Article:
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Telemedicine: Convenient and Immediate Access (When Appropriate)

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Telemedicine exploded during the pandemic and has held steady as a convenient way for people to get the care they need without leaving the house. Brian Zack, MD, explains how telemedicine helps more patients get essential care and why it isn’t just here to stay, but may become the preferred way to see your doctor.


Pete Kenworthy
It feels like Telehealth, telemedicine, virtual care, whatever you want to call it, has exploded in the last five years or so, right? Especially during COVID. At first it was an insurance issue, right? There was a struggle to get insurance companies to cover the cost like it was an in-person visit, but we’re past that now and it seems like there’s great value in it for people.

Macie Jepson
Well, we didn’t grow up with it. That is for sure, but it is here to stay, Pete. The questions that people struggle with are similar to when to see a primary care doctor, when to go to an urgent care? I asked myself that just recently. When you should head on to the emergency room and really can you get prescriptions filled actually through a virtual visit? Hi everybody. I’m Macie Jepson.

Pete Kenworthy
And I’m Pete Kenworthy, and this is The Science of Health. And joining us today is Dr. Brian Zack, Medical Director for Telehealth at University Hospitals in Cleveland. Thanks for being with us.

Brian Zack, MD
It’s my pleasure. Thank you for having me.

Pete Kenworthy
Can you start with a high-level explanation of virtual care for those who may be unfamiliar with it? It’s actually been done, and I was surprised myself. It’s actually been done successfully since the 1960s.

Brian Zack, MD
That’s correct. The actual first documented telehealth visit was in 1959 in the University of Nebraska as part of medical education, and within five years they were doing crosstown consults to the hospital from various sites.

Pete Kenworthy
Things have changed quite a bit in the last 80 years or last 60 years, right?

Brian Zack, MD
Sixty years, absolutely. But certainly it has exploded. As you said, the first, I would say 50 years was a slow growth that was based on technology, based on interest from both patients and providers and acceptance. But certainly the pandemic made this part of our commonplace, everyday healthcare. To answer your question about all the different names that we apply to it, virtual care, as most people refer to it, is a connection between a patient and a provider at two different sites via an audio/video connection. So usually that refers to both a video screen with an image, and, of course, the discussion that goes in the audio. There are people who do phone visits as well, telephone only, and we have other forms in the digital portfolio of visits that we can do over email, text and et cetera.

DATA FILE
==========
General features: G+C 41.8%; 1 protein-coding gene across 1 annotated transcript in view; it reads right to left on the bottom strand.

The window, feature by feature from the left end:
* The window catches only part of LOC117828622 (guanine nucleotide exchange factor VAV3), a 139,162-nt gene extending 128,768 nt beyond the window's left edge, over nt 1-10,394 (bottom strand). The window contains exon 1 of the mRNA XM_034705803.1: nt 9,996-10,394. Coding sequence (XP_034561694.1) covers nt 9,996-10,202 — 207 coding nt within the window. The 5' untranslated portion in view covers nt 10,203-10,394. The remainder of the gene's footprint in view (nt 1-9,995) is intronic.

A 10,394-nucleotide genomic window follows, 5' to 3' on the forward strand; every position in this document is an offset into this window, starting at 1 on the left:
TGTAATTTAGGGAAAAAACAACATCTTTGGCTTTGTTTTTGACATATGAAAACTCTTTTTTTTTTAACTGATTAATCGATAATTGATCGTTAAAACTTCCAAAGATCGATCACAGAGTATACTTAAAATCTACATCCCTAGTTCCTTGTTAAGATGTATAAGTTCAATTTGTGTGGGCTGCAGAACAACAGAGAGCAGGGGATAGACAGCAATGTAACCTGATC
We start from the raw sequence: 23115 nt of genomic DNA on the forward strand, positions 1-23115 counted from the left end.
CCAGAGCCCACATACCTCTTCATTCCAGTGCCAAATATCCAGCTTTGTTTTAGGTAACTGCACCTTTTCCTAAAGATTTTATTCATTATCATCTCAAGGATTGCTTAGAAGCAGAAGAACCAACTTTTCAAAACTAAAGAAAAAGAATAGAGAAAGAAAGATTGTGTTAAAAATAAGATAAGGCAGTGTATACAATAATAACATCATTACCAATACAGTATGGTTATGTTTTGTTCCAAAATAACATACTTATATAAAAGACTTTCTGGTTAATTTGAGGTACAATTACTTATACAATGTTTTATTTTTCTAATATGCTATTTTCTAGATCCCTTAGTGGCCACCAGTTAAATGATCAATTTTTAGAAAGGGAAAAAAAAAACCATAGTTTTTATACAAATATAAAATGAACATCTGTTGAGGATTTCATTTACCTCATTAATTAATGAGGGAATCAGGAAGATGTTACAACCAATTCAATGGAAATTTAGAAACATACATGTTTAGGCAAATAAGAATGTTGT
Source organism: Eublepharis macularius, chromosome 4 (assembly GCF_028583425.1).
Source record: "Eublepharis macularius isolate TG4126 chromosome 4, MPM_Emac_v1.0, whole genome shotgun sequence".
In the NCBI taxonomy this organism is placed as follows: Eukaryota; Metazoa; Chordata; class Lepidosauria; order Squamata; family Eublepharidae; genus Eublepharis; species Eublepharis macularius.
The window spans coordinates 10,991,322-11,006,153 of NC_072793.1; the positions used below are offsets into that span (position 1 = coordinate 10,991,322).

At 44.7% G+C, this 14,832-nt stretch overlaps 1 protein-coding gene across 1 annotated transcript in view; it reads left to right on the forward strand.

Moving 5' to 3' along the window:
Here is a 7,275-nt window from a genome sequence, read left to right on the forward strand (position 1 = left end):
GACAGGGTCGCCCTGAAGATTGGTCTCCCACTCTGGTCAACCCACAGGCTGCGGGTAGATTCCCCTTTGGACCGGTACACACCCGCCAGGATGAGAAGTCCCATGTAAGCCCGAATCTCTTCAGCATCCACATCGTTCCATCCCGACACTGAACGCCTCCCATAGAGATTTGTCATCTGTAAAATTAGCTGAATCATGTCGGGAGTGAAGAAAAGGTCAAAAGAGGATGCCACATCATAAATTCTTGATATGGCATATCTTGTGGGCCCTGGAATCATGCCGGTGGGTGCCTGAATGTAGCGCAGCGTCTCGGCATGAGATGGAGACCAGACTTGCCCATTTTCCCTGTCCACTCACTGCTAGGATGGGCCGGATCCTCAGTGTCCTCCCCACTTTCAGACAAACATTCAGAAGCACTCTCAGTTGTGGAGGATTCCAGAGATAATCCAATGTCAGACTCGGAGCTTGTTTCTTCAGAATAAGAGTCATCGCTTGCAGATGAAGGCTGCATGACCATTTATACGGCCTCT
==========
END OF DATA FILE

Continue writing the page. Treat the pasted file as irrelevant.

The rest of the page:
Macie Jepson
We like to break down myths here, and one might be that really these services are only for people who can’t get into see a physician or they live in a rural area and that’s who you’re servicing. Is that true?

Brian Zack, MD
No. And I think that’s a really common myth. In fact, I think it was based in some fact to your earlier point about insurance coverage prior to the pandemic, the only insurances that paid prior to the pandemic on a regular basis was Medicare for rural patients, and they had to be very strict criteria to make it eligible, so much so that most providers didn’t even understand those rules and therefore didn’t participate. But as the pandemic hit and in the first months of the pandemic, over 70% of our visits in this system were performed virtually for a few months. That includes primary care, specialty care and urgent care. So most patients were being seen virtually while we figured out what was safe and what was unsafe as the healthcare system, the Federal Government, led by making these reimbursable. And while we don’t want to always associate money with our health, it was that paradigm shift that allowed healthcare systems and physicians to embrace this technology as a safe part of their practice.

And now it is a part of our permanent model. The most important thing to address is that it’s not just for people who can’t get in. It’s an access initiative to allow people to not have to leave work, not have to leave school, whose physician might be across town if it’s a specialist and they want to see them from their home. The most important thing here is, and this is something I try to say over and over again the more I talk about telehealth and virtual care, is we should not both as patients, but also as providers and healthcare professionals, we should not be thinking of telehealth or virtual care as a binary choice between in-person visits and virtual visits. You’re not making a choice, one or the other. It’s a new tool. Don’t think of it as the visit. Think of it as a stethoscope or as an otoscope we use to look at your ears.

It’s a tool that your providers can use to manage your personal healthcare needs. And so what I mean by that is it’s great for triage. Do I need to go, to your question earlier, about when do I go to the ER versus urgent care versus my primary care doctor’s office versus a virtual visit? The answer is it could be used to triage and help you make that decision before you commit to all night in the emergency room. It can be used to follow up on a visit that you may have not otherwise done. And we’ve actually shown some evidence and we being healthcare system that people who do a follow-up visit virtually after leaving the hospital or emergency room because they couldn’t get in with their specialist or primary care doctor are less likely to be readmitted because we’ve addressed any in-between needs that occurred since their discharge. So it is a new part of the healthcare system. It’s not an either/or.